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than two years ago it was a swamp, covered
by dense forest; a party of gold miners
have pierced it in all directions, so that for
about that period no surface or river water
could have collected in it, and it is now
quite drained. Dr. Hector further adds
that the early settlers in New Zealand were
frequently much astonished by digging up
fishes along with the potatoes which they
had planted in the rich swampy land.
Mr. Schaw, the warden of the district, has
examined seven or eight specimens of these
fishes, which were found enclosed in hollows
in the clay. He found that when first
extracted they moved freely, but when placed
in water they got sluggish, and soon
died. They varied from three to seven
inches in length. Accompanying Dr.
Hector's letter and sketch was the actual
fish, that had sat for his picture. Dr.
Günther regards it as the type of a new
genus, to which he gives the name of
neochanna; it belongs to the family of
galaxidæ, but, in being devoid of neutral fins, it
differs from galaxiasa remarkable genus
which is most developed in New Zealand,
but extends westward to New South Wales
and Van Diemen's Land, and eastward to
the southernmost parts of America. It
also differs from the last-named genus, in
having small and almost rudimentary eyes,
indicating that it lives habitually in mud
or swampy places. All galaxias are
remarkably fat, and this was the case in
the neochanna forwarded to Dr. Günther,
who was much surprised to find that, so
far from having undergone a protracted
trial of fasting, its stomach was distended
with food, consisting of the half-digested
remains of the larvæ or grubs of a dipterous
insect. In conclusion, he directs
attention to the fact that in numerous groups
of fishes living permanently in mud or
periodically in dry ground, the ventral fins,
having no duties to perform, are either
rudimentary, or totally absent.

The peculiar cavity in the head occurring
in the Indian walking fishes, has clearly
nothing to do with the process of æstivation,
because it is not only the hollow-headed
acanthopterygians which then re-appear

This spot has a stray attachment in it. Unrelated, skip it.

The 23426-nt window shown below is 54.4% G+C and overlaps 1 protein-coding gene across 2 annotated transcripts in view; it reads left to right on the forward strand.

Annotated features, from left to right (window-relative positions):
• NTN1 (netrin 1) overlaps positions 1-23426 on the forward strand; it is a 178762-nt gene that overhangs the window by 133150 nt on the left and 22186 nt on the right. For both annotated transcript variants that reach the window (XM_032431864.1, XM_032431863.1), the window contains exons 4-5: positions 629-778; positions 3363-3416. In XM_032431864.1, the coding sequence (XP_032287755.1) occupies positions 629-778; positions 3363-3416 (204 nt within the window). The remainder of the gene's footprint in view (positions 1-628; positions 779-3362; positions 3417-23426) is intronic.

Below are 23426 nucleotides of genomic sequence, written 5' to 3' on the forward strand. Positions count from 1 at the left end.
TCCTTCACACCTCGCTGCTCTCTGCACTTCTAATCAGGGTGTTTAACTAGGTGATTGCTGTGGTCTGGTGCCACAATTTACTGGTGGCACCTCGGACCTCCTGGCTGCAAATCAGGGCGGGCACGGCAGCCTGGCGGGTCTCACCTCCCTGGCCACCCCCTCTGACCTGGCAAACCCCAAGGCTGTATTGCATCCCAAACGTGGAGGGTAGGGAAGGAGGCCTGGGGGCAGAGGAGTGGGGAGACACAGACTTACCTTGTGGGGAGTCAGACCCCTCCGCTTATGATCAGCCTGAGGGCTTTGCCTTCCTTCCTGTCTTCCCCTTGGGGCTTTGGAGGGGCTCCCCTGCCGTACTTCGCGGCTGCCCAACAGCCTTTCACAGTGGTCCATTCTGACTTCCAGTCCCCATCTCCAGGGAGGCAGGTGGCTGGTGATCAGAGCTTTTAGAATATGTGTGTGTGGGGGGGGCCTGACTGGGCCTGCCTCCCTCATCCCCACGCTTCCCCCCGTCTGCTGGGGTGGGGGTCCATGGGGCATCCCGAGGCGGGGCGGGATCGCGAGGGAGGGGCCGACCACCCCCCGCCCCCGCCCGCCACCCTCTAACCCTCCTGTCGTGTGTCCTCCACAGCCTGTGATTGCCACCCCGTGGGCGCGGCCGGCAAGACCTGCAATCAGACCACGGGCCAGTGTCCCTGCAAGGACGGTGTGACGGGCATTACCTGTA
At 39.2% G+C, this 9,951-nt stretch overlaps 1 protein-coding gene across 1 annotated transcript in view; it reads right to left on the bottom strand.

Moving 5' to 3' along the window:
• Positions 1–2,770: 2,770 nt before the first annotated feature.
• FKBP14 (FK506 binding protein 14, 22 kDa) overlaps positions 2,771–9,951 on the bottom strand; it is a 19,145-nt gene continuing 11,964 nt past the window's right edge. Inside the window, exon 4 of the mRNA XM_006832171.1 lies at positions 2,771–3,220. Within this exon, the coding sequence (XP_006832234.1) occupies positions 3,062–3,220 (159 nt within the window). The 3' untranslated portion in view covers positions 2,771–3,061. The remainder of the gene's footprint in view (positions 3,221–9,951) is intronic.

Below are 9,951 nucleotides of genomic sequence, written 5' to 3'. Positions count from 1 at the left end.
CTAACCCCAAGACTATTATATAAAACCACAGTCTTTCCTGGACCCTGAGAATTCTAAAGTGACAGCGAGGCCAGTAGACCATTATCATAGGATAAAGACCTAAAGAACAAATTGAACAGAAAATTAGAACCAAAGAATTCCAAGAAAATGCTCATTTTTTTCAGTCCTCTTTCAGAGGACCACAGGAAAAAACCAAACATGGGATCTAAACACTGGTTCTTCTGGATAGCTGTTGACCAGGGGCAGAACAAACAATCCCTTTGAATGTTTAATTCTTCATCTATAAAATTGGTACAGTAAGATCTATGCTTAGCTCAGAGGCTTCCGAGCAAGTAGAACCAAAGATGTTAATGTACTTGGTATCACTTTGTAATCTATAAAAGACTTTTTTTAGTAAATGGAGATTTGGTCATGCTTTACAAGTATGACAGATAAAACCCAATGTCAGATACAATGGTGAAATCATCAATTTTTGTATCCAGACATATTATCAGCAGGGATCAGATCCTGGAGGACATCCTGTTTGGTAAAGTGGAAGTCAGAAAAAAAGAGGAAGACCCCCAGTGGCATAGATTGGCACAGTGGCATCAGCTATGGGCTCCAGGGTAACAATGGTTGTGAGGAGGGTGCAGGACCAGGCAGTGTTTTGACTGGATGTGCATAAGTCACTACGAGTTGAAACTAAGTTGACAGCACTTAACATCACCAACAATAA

after rain, but also the cyprinidæ or carp
family and others. The aestivation that
occurs in hot and dry countries is
apparently identical with the hybernation of
various animals, as bats, bears, dormice,
certain birds, and several fishes in cold
regions. Even in England, eels bury themselves
a foot or deeper in the mud during
the winter months. Carp have been found
in great numbers lying closely packed
together, and buried in the mud at the
bottom of fish-ponds in exceptionally severe
weather; according to Yarrell, soles
frequent the river Arun nearly up to the town
of Arundel, and have been found in that
neighbourhood buried in the sand during
the colder months.

We shall conclude this article with a
few words on the climbing perch (anabas
scandens). Does this fish really deserve
the names of anabas the ascender, or
scandens the climber? From our childhood
we have seen and admired pictures of this
perch, some six feet high up a tree by the
river side. Are we, in these days of
scepticism, ruthlessly to knock it down from its
proud position? For the earliest record of
its climbing propensities we are indebted
to two Mahomedan travellers, who visited
India in the ninth century, and left a
record of their observations, which has been
translated into French by M. Reinaud.
They mention a sea-fish which, leaving its
natural element, climbed cocoa-nut trees
and drank the juice of the plant. After
an interval of little short of a thousand
years, Lieutenant Daldorf, in 1791, wrote
to inform Sir Joseph Banks that he had
observed this fish, five feet from the ground
on the stem of a palmira tree. In
corroboration of these statements, the Tamil
designation of this fish is pannieri, a
"climber of palmira trees," and in Malabar
and elsewhere the natives fully believe in
its climbing powers. On the other hand,
neither Buchanan, the author of The
Fishes of the Ganges; nor Carter, author of The
Malayan Fishes; nor Sir Emerson Tennent,
could find any direct evidence of these
powers, nor did they ever hear them noticed
by the natives of the Malay peninsula or
Ceylon. Dr. Day does not give a decided
opinion on the subject, but he observes
that the climbing perch possesses such
jumping powers that it cannot be kept in
an aquarium, unless the top be covered over.
Without this precaution it will contrive to
escape, even when the water is a foot or
more from the top.

Dr. Day is, we believe, still engaged in
attempting to stock, either by means of
ova or young fishes, some of the principal
rivers of India; and has already published
one or two official reports on his progress.
Considering the frequency of famine in its
most appalling form in many parts of our
vast Indian possessions, we need hardly
add that he has our sincere wishes that
he may prove successful in introducing